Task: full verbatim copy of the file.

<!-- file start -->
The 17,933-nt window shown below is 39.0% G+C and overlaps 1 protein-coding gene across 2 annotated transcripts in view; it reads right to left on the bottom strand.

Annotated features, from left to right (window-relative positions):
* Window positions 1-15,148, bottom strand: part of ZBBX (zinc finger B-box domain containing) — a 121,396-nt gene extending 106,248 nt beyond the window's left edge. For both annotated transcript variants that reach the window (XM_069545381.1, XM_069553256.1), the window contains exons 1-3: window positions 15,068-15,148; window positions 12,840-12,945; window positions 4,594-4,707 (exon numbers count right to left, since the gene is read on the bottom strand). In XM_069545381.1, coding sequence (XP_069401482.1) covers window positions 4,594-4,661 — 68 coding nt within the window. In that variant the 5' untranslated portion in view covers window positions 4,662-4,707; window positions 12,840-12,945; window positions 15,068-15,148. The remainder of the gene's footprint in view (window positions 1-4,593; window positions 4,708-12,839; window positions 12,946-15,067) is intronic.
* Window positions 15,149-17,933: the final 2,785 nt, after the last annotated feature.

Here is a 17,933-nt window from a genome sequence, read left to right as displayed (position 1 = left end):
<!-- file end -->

The 17,933-nt window shown below is 39.0% G+C and overlaps 1 protein-coding gene across 2 annotated transcripts in view; it reads right to left on the bottom strand.

Annotated features, from left to right (window-relative positions):
* Window positions 1-15,148, bottom strand: part of ZBBX (zinc finger B-box domain containing) — a 121,396-nt gene extending 106,248 nt beyond the window's left edge. For both annotated transcript variants that reach the window (XM_069545381.1, XM_069553256.1), the window contains exons 1-3: window positions 15,068-15,148; window positions 12,840-12,945; window positions 4,594-4,707 (exon numbers count right to left, since the gene is read on the bottom strand). In XM_069545381.1, coding sequence (XP_069401482.1) covers window positions 4,594-4,661 — 68 coding nt within the window. In that variant the 5' untranslated portion in view covers window positions 4,662-4,707; window positions 12,840-12,945; window positions 15,068-15,148. The remainder of the gene's footprint in view (window positions 1-4,593; window positions 4,708-12,839; window positions 12,946-15,067) is intronic.
* Window positions 15,149-17,933: the final 2,785 nt, after the last annotated feature.

Here is a 17,933-nt window from a genome sequence, read left to right as displayed (position 1 = left end):